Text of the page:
Interestingly, the report felt the Senate damaged the promising top leadership prospects of former Sen. Juan Flavier and Sen. Dick Gordon. Praising Flavier as an effective Health Secretary, CLSA thought "his stint in the Senate had been less than stellar."
As for Gordon, the report noted that he "was believed to be a strong presidential material as early as 1992. His claim to fame was his work to turnaround Subic Base after Mount Pinatubo’s eruption… his stint as tourism secretary was equally spectacular… He was an energetic, combative administrator who delivered results… But in the Senate, he has failed to inspire because of ‘his way or the highway’ brand of management."
If the CLSA report was downbeat on the quality of the current political leadership, it was upbeat on the quality of private sector leadership. "Filipinos have always suffered from the absence of good role models at the top levels of government," the report observes. But, "the business sector has no such gap."
CLSA predicts a positive generational change in the Philippine business world. Even if the next generation has pretty big shoes to fill, "all of them are well prepared." Among the next generation business leaders cited were Jaime Augusto Zobel de Ayala, Lance Gokongwei, Miguel Aboitiz and Tessie Sy-Coson.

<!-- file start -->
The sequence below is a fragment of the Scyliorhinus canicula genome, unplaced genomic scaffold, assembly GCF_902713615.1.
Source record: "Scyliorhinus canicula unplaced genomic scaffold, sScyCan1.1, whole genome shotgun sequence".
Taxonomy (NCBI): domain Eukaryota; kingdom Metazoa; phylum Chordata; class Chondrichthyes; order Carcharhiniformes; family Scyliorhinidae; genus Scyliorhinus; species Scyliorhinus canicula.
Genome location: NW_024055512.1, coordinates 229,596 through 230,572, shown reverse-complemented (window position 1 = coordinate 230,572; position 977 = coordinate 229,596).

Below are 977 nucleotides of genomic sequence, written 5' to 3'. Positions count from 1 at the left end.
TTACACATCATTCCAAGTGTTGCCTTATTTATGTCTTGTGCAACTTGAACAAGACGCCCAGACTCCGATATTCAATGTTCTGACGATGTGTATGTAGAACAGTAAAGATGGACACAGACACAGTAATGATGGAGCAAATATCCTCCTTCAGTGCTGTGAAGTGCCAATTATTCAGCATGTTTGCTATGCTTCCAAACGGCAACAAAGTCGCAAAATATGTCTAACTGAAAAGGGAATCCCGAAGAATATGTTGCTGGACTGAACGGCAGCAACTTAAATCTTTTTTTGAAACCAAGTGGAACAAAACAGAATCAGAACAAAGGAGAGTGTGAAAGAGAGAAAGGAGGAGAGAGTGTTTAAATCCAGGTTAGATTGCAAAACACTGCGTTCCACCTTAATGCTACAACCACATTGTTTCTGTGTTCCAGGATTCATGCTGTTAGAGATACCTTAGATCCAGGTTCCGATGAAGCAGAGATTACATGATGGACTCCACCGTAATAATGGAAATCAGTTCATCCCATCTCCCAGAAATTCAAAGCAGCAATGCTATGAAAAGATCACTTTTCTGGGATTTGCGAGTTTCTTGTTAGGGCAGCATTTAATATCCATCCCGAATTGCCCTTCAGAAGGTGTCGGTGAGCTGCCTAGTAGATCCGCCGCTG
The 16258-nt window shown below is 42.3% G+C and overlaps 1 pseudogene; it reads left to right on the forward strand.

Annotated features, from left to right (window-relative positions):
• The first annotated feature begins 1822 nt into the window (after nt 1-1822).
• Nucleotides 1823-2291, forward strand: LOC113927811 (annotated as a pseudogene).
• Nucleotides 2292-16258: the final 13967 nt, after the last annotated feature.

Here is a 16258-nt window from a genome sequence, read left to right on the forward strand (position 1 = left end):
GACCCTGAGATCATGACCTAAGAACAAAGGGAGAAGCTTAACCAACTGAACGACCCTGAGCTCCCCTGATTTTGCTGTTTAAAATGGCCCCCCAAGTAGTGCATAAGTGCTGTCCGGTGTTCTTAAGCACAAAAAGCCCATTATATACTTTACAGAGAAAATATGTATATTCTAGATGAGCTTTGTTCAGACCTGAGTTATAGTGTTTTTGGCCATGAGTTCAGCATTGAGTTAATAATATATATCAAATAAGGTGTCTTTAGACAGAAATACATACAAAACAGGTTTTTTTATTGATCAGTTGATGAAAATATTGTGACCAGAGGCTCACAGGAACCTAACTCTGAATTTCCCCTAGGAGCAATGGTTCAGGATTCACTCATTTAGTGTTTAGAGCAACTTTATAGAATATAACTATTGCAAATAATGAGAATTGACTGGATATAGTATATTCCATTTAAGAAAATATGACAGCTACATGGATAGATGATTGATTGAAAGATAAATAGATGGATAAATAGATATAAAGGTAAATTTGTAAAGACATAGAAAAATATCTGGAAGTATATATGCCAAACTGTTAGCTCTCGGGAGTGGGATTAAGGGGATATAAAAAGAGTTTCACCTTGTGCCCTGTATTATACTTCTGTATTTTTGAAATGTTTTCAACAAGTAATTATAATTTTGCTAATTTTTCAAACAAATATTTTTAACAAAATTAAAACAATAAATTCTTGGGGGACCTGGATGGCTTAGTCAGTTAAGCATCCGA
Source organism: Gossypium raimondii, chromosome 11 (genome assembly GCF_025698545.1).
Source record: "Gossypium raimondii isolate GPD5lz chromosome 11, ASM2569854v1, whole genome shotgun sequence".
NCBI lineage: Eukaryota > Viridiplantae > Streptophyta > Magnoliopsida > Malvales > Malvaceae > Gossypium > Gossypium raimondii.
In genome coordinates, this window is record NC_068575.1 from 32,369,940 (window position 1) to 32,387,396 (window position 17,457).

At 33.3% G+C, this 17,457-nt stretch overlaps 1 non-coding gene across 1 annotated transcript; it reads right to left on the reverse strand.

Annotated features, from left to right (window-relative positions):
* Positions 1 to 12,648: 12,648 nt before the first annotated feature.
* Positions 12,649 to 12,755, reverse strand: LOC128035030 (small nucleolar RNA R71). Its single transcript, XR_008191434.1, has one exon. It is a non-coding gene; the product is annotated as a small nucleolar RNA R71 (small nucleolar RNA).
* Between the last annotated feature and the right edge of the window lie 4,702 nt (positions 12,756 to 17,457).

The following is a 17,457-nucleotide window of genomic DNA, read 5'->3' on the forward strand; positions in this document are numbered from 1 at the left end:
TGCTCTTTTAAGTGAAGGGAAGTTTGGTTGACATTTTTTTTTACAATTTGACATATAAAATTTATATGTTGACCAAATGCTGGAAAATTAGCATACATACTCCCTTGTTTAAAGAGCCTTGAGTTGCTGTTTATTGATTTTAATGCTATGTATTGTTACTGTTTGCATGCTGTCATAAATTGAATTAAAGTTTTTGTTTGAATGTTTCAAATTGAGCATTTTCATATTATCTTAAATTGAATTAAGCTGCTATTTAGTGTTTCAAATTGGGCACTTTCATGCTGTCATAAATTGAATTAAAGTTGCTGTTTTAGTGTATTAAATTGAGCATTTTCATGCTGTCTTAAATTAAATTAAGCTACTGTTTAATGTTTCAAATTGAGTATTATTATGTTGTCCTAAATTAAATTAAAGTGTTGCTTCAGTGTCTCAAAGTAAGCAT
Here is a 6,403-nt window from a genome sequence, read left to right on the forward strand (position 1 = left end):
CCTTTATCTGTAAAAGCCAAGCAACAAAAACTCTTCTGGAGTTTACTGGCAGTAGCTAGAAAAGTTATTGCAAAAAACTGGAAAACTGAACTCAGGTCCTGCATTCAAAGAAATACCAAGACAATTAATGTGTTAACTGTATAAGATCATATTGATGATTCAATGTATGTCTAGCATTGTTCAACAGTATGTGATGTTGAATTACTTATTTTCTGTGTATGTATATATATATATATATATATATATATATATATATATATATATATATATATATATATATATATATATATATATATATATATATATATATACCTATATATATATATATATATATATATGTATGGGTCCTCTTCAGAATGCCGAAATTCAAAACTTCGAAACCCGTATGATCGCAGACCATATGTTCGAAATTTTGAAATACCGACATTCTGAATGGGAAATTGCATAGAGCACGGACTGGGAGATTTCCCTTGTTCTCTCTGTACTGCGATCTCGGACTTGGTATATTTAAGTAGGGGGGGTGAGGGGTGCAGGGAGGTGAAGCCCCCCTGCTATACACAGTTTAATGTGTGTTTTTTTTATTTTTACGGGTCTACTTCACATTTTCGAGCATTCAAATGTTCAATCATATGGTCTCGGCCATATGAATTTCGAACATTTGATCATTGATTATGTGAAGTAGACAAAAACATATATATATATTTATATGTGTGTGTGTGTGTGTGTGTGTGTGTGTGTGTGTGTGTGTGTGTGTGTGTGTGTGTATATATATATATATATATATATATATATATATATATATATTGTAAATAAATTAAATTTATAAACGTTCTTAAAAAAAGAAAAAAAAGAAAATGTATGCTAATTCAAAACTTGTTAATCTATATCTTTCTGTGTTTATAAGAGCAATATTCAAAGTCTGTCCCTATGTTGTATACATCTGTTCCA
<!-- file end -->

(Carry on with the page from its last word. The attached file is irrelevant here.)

Most encouraging is how these young taipans view their responsibilities: "Our key responsibility is to manage our businesses well, provide stable and secure jobs, invest in the local economy and make a positive influence as we grow our business." According to the CLSA report, it is the view of these new generation taipans that "giving back is not done just simply through charitable work or corporate social responsibility programs, but built into the way the companies are structured and run."